Thursday, November 10, 2011

Culture Corner: China - The Sounds from My Window

Though I live in the middle of a densely packed city of 4 million, there is no early morning traffic or engines firing to wake me up. My apartment is on the second floor, and  located amongst many other buildings, everything is accessed by narrow lanes and alleys.  There is not a single truly noisy street.  It is the human sounds of waking that instead greet my ears every morning. I hear neighbors’ birds out for an early morning stroll, dangling in a delicate wooden cage from an elderly man’s hand and singing to each other.  Amongst the matin, there is also the shuffle of footsteps of people going to work, the putter of a moped coming to life, and the voices of women greeting each other, their walk to the market interrupted for a quick chat.
As the morning lengthens, the low rumble of men rolling the lanes’ garbage bins away to be emptied in a distant truck can be heard over the chatter of women, now sorting and cleaning the fruits and vegetables together in the small “park” beside my building.  (I say “park” because the only thing that distinguishes this area from the surrounding sea of pavement is a couple trees and benches.) There is also the occasional conversation between two men, which actually sounds more like an argument.  (Chinese people are very passionate when they are trying to make a point, and as a consequence, I constantly misinterpret friendly conversation for anger.) 

Towards noon, the day quiets as the children are away studying and the adults are at work.  The only people alive are the elderly, who carry wicker chairs outside to bask in the sun to chat if they feel like it. Occasionally through the quiet, one can hear the monotonous nasal drone of the man who rides a three-wheeled bicycle through the neighborhood, calling to open windows for recyclables.  There is also the occasional shout of a man selling, something.  (Someone is always trying to sell some small tidbit of life, his voice advertising the service, his bicycle the shop.)

Just after noon, the streets come back to life and are filled with people coming and going to lunch.  Notable amongst the shouts is the play of Scrappy Doo Nation – the fashionable youth with their Rocky the Raccoon hairstyles, who are much noisier than the reserved older generation. But like a switch, when two o’clock rolls around, the entirety of China quiets to a whisper level.  In the warm afternoon sun, I see the hawkers sleeping in the back of their three-wheeled bicycles, random feet poking at leisure from car windows, and men curled up on newspapers on the street, entirely oblivious to the world in the enjoyment of their afternoon’s siesta.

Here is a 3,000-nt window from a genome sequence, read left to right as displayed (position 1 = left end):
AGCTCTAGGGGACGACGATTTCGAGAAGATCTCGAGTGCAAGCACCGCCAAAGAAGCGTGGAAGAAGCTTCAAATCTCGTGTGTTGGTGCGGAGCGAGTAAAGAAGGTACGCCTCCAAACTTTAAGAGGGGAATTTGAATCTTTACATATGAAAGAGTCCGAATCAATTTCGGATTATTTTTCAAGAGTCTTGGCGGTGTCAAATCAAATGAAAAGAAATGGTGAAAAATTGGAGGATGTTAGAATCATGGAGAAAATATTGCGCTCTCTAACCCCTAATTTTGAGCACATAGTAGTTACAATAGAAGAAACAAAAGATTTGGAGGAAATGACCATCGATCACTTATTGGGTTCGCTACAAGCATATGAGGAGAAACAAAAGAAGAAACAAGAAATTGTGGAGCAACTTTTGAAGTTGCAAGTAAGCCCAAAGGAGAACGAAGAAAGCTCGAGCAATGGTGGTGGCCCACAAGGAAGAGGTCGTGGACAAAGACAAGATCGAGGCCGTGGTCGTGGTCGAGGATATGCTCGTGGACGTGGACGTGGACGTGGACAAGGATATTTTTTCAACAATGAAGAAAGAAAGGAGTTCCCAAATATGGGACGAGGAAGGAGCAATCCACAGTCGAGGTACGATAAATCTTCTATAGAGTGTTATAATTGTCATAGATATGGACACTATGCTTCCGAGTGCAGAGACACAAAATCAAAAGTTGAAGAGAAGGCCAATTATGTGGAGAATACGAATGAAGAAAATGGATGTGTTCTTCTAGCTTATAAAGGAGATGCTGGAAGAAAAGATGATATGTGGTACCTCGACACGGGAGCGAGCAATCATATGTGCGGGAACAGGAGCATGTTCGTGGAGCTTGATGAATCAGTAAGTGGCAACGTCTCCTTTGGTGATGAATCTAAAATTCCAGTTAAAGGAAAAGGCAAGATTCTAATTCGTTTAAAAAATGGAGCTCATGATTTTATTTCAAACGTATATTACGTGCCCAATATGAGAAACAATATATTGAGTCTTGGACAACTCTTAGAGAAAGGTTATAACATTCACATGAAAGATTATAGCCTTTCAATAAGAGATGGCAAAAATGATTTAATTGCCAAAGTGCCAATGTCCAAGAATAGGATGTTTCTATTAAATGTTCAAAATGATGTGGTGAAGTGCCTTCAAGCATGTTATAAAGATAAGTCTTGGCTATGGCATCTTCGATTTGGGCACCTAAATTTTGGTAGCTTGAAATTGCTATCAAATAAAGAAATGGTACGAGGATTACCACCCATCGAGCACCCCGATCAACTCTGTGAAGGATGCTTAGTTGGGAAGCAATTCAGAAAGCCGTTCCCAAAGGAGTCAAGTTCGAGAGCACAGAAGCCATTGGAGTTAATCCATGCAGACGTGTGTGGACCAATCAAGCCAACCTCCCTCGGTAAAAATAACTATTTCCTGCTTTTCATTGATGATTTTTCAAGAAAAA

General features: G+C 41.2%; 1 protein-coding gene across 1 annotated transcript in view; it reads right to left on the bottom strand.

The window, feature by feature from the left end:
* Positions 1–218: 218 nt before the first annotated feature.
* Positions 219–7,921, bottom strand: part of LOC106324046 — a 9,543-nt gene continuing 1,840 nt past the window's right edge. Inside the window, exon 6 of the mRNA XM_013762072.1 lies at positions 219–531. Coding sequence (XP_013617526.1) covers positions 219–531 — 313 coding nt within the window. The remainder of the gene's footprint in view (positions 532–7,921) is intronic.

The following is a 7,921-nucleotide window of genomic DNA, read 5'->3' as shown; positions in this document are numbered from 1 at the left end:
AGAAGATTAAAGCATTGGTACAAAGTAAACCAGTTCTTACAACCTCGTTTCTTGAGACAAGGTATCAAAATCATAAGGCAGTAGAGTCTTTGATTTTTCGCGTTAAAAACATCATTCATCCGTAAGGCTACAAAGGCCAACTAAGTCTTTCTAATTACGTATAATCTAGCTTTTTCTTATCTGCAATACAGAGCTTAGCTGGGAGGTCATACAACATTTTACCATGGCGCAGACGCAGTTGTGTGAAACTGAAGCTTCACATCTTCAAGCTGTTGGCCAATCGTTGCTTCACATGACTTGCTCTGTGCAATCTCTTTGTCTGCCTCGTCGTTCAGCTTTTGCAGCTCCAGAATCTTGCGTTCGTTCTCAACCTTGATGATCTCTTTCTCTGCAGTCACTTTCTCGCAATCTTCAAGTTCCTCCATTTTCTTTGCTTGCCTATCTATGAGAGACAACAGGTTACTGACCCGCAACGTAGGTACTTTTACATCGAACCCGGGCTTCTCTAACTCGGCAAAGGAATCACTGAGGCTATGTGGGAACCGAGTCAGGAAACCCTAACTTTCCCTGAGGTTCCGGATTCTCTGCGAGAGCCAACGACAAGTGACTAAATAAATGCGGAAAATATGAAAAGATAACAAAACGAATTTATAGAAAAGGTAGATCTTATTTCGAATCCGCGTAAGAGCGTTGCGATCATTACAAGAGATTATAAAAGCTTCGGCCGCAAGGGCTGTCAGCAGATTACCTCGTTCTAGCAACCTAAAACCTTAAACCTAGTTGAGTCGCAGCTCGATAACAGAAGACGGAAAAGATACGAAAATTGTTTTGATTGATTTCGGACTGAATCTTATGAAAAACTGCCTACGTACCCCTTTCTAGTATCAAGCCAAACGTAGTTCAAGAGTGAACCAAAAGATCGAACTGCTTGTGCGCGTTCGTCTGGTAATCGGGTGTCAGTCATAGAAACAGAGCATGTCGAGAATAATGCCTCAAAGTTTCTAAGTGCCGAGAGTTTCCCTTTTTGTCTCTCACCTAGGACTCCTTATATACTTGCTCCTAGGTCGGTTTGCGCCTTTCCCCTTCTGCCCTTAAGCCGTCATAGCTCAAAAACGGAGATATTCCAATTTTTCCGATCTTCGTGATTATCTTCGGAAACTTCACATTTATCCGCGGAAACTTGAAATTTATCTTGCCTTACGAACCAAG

Imperceptibly, the streets gradually come back to life in the middle of the afternoon.  Around four, I begin to hear the Chinese equivalent of ‘Fore!’ being shouted, followed by a tremendous explosion that rattles my windows. The blast comes from a man who has a contraption that I cannot even begin to describe. Suffice to say it makes delicious popcorn and the Chinese equivalent of rice crispies by exploding hot air inside an old tire tube.  (Though you can taste a little of the rubber, the popcorn is not that bad.)  As the explosions have no rhythm or discernable patterns, they scare me every time, bringing a little variety to the day. (There are days he wheels his contraption to other neighborhoods to ply his trade, so I’m not constantly living in a war zone.)

At the end of the work day, the lanes outside my apartment become noisy, people returning home to their families and delicious food.  There are many voices, dogs barking as they have just returned from a walk with a parent to pick up a child at school.  There is also perhaps the most unnerving sound I’ve ever heard.  Worse than fingernails on a chalkboard, the sound is dry bicycle brakes.  The street outside my windows is at ever so slight of an incline, so it is necessary to use your brakes when returning home.  It is a squeal that stabs like a needle into your eardrum, tearing a ragged hole and driving itself deeper as the bicycle moves closer.  Multiply this by the many-many bicycles returning home and you’re ready for the funny farm.  (The crinkle lines on my forehead have certainly developed apace the past year.)

As darkness falls, the noise subsides only a little; there is still a fair amount of activity in the nearby park. Children, free from school, run about and play as their parents gossip about the day and bicycle restaurants peddle their foods.  But, by ten o’clock all is quiet until the next morning, everyone relaxing in their homes, readying for another day. 

Not so bad for a city of 4 million.

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